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16.04.18 Rawlins lab identify two genes required for regulation of multiciliated cell differentiation

last modified Apr 20, 2018 05:42 PM
In this Biology Open paper, Johnson et al. developed an in vitro explant assay of embryonic mouse trachea to test over-expression of genes from multiciliated cells
16.04.18 Rawlins lab identify two genes required for regulation of multiciliated cell differentiation

First author Dr Jo-Anne Johnson is interviewed in Biology Open.

Fank1 and Jazf1 promote multiciliated cell differentiation in the mouse airway epithelium

Johnson J-A et al. (2018) Biol. Open 7: bio033944, DOI:10.1242/bio.033944.

 

Abstract from the paper

The airways are lined by secretory and multiciliated cells which function together to remove particles and debris from the respiratory tract. The transcriptome of multiciliated cells has been extensively studied, but the function of many of the genes identified is unknown.

We have established an assay to test the ability of over-expressed transcripts to promote multiciliated cell differentiation in mouse embryonic tracheal explants. Overexpression data indicated that Fibronectin type 3 and ankyrin repeat domains 1 (Fank1) and JAZF zinc finger 1 (Jazf1) promoted multiciliated cell differentiation alone, and cooperatively with the canonical multiciliated cell transcription factor Foxj1. Moreover, knock-down of Fank1 or Jazf1 in adult mouse airway epithelial cultures demonstrated that these factors are both required for ciliated cell differentiation in vitro.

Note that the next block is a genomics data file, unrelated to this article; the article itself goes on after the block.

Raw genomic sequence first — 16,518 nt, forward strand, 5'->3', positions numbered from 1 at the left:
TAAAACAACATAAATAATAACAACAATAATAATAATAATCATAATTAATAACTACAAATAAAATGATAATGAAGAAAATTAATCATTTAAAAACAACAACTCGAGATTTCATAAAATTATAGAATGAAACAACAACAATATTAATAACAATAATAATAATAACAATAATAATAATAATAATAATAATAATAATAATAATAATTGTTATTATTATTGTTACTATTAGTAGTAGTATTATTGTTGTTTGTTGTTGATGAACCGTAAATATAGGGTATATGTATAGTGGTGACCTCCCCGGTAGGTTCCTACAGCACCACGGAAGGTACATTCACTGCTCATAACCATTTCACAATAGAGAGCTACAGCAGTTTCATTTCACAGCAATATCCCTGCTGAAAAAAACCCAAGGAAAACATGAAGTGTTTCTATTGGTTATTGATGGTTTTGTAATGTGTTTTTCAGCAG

This analysis identifies Fank1 and Jazf1 as novel regulators of multiciliated cell differentiation. Moreover, we show that they are likely to function downstream of IL6 signalling and upstream of Foxj1 activity in the process of ciliated cell differentiation. In addition, our in vitro explant assay provides a convenient method for preliminary investigation of over-expression phenotypes in the developing mouse airways.

 

Interview

An interview with the paper's first author Jo-Anne Johnson is published in the same issue of the journal. Jo-Anne is a clinical research fellow in the Rawlins lab, investigating respiratory development, multiciliogenesis and stem/progenitor cell fate determinants.

 

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Read more about research in the Rawlins lab.

Watch Emma Rawlins describe her research on video.

Studying development to understand disease

The Gurdon Institute is funded by Wellcome and Cancer Research UK to study the biology of development, and how normal growth and maintenance go wrong in cancer and other diseases.

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